The configurations of ground heat exchangers (GHEs) play a significant role in the efficiency and sustainability of ground-source heat pump (GSHP) systems. However, there is a knowledge gap in understanding the performance differences between the horizontal and vertical GSHP systems in the same project under various heating and cooling demands. In this study, a technical performance comparison between GSHP systems coupled with horizontal ground loops and vertical boreholes under three scenarios of heating-to-cooling ratios (6 : 1, 2.4 : 1, and 1 : 1) was conducted. The simulations were based on a coupled thermal–hydraulic model for unsaturated soils that takes into account realistic ground surface boundary, GHE boundary, and the dynamics of heat pump efficiency. The GHEs were designed based on an experimental site located on the campus of a UK university. Results showed significant differences in the development of fluid temperatures and coefficient of performance (COP) of heat pumps between the horizontal and vertical GSHP systems due to the differences in the soil profiles and temperature boundaries. Both the fluid temperatures and heat pump COPs in the horizontal GSHP system reached a steady annual cycle after 2 years regardless of the heating-to-cooling ratios. For the vertical system, a general downward trend in the fluid temperatures and the COP of the heat pump in the heating mode can be found when a heating-to-cooling ratio was 6 : 1 or 2.4 : 1, while an overall upward trend in the fluid temperatures and the COP of the heat pump in the heating mode can be noted in the case of 1 : 1 heating-to-cooling ratio. Additionally, the heat pump operating in the cooling mode was off most of the time when a heating-to-cooling ratio was 6 : 1 or 2.4 : 1, while a declining trend in the COP of the heat pump in the cooling mode was exhibited in the case of a heating-to-cooling ratio of 1 : 1. The technical comparison reveals that the heating-to-cooling ratios would significantly affect the efficiency and sustainability of both GSHP systems.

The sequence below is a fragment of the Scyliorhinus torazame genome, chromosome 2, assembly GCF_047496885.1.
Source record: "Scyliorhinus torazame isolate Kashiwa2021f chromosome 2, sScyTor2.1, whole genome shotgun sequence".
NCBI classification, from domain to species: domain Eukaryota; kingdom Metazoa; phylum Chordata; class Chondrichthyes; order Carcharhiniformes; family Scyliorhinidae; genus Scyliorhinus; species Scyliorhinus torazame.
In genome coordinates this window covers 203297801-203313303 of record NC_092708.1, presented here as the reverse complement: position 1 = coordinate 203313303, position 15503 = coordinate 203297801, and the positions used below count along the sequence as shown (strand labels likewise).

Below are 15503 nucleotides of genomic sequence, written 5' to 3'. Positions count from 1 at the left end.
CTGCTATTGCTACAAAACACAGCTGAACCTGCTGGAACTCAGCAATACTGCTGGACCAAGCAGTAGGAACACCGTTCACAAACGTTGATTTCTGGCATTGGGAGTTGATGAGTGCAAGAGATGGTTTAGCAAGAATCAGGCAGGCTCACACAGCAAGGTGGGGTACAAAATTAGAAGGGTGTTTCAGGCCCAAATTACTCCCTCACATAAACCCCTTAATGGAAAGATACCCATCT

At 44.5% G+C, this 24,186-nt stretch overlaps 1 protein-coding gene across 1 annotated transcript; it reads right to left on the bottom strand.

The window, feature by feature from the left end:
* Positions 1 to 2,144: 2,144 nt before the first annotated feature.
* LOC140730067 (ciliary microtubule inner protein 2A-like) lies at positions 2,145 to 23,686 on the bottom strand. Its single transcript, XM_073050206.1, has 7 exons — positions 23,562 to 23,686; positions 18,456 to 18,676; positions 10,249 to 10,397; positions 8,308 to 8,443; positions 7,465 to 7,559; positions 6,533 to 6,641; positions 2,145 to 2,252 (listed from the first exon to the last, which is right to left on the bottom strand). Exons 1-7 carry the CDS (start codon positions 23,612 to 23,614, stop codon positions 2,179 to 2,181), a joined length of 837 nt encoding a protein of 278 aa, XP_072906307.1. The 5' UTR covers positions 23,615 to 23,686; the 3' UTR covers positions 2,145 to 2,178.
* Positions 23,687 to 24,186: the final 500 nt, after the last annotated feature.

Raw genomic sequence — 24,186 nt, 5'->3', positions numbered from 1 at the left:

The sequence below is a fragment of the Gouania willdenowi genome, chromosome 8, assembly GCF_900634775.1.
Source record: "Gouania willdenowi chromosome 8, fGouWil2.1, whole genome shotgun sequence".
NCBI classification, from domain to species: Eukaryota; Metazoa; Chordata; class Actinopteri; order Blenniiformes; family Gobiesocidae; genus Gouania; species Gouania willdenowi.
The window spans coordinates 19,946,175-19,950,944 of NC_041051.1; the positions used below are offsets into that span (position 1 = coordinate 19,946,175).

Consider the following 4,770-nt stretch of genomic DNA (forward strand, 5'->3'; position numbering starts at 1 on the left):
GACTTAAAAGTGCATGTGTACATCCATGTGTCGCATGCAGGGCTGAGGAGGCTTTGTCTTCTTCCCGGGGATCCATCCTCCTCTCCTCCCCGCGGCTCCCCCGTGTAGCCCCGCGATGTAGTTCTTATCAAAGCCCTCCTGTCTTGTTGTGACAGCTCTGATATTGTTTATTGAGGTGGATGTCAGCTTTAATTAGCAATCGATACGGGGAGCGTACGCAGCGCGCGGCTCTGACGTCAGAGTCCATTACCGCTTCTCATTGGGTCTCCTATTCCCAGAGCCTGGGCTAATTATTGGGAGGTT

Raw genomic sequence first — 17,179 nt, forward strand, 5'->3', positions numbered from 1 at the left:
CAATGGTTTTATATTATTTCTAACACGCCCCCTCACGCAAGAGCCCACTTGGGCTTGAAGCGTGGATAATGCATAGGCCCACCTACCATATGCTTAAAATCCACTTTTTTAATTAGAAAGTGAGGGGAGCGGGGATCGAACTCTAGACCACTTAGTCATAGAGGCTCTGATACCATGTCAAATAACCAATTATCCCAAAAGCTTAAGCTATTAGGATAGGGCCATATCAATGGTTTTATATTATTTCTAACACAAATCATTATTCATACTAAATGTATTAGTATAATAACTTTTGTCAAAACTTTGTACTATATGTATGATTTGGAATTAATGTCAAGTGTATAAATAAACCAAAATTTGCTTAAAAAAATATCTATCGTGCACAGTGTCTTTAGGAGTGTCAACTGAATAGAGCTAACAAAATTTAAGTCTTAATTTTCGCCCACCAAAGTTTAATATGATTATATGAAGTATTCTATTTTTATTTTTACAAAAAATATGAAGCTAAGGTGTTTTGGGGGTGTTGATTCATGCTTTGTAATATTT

In this short article we review the contribution of Sergey Naboko to the theory of boundary triples and outline some of its uses in applied mathematics. We also describe the benefits to our own mathematical careers which came from working with Sergey Naboko, starting with a brief history of our collaborations with him.